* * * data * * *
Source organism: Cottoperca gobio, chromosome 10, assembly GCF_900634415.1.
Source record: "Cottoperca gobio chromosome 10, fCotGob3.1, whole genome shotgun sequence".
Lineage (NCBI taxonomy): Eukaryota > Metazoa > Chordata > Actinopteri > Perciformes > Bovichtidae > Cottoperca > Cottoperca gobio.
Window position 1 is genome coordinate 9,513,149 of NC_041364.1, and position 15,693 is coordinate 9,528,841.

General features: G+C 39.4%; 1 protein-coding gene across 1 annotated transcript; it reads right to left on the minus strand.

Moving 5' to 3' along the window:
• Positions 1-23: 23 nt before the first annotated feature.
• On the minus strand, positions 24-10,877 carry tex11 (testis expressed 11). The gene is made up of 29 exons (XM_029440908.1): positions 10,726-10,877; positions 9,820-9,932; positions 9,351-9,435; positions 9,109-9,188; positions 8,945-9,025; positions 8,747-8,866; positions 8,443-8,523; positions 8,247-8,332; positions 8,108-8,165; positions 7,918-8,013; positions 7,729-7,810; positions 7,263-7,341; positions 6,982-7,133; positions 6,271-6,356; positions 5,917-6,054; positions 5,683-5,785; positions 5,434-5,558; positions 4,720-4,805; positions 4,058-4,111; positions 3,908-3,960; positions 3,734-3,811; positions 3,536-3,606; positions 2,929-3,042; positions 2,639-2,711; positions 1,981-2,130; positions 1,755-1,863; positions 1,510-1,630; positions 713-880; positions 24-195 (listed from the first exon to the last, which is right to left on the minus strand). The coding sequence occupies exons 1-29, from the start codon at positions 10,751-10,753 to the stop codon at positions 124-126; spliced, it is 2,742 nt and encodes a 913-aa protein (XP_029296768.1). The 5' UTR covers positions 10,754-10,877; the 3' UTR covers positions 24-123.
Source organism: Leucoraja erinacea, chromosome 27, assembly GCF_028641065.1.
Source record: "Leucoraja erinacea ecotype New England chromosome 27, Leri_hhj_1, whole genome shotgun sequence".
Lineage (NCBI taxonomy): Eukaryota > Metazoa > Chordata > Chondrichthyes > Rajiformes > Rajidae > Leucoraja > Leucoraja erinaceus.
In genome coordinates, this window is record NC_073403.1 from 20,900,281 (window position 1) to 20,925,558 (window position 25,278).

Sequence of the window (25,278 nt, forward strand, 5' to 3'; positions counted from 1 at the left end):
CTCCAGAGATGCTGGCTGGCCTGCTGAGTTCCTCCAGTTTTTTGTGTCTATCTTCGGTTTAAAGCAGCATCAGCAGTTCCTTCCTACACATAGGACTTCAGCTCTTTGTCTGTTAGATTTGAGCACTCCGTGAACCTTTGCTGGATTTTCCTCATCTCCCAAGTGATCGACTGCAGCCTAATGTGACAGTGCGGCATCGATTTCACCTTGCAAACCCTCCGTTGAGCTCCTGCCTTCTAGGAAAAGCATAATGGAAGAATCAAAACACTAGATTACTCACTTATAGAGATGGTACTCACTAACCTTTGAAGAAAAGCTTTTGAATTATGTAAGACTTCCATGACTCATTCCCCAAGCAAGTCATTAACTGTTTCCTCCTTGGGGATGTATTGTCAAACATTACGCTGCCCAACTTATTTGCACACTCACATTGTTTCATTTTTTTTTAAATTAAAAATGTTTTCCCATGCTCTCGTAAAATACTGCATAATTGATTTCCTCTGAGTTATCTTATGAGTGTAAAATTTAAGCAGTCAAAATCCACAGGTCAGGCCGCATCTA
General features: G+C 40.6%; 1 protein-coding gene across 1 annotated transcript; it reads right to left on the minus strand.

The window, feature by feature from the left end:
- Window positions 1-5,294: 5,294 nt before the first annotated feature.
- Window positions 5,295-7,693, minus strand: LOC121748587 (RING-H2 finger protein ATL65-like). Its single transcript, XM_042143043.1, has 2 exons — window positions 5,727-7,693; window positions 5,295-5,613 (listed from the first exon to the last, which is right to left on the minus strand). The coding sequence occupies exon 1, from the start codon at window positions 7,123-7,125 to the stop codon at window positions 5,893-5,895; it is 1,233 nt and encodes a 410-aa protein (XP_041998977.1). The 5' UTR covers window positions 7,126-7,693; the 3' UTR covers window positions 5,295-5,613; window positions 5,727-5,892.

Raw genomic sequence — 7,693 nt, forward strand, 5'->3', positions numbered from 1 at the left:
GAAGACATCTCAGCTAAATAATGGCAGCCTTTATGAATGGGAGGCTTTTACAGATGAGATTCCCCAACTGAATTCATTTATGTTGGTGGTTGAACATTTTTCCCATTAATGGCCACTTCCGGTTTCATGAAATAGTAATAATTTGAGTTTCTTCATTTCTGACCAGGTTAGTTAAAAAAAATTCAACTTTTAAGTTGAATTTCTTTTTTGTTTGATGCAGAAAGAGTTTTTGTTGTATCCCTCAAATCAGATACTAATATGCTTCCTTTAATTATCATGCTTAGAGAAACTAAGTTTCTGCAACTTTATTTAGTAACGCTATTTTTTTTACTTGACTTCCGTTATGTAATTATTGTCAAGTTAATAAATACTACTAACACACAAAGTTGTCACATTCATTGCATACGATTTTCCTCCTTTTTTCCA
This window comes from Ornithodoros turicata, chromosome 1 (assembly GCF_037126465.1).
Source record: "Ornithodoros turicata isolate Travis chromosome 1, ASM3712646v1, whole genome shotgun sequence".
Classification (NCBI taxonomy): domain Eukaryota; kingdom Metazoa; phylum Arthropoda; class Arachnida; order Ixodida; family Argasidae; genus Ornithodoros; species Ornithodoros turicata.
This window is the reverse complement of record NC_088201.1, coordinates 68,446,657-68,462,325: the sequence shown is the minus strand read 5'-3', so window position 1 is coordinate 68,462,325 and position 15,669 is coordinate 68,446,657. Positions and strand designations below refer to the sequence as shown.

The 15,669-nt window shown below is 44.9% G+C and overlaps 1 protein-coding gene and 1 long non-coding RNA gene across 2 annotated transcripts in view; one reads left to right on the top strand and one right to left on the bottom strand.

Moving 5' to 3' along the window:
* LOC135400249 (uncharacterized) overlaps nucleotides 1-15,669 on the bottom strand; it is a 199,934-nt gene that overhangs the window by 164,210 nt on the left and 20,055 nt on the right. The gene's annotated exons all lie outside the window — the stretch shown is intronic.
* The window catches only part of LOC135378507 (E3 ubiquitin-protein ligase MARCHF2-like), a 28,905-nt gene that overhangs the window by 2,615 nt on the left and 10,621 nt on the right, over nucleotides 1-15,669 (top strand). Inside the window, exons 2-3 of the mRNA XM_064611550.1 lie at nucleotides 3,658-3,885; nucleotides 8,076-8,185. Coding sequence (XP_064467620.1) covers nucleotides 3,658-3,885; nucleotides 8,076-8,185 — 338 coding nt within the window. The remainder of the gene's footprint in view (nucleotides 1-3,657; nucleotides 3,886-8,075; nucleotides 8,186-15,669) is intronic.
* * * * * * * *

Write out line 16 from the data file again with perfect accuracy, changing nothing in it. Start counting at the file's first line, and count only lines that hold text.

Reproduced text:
The window, feature by feature from the left end: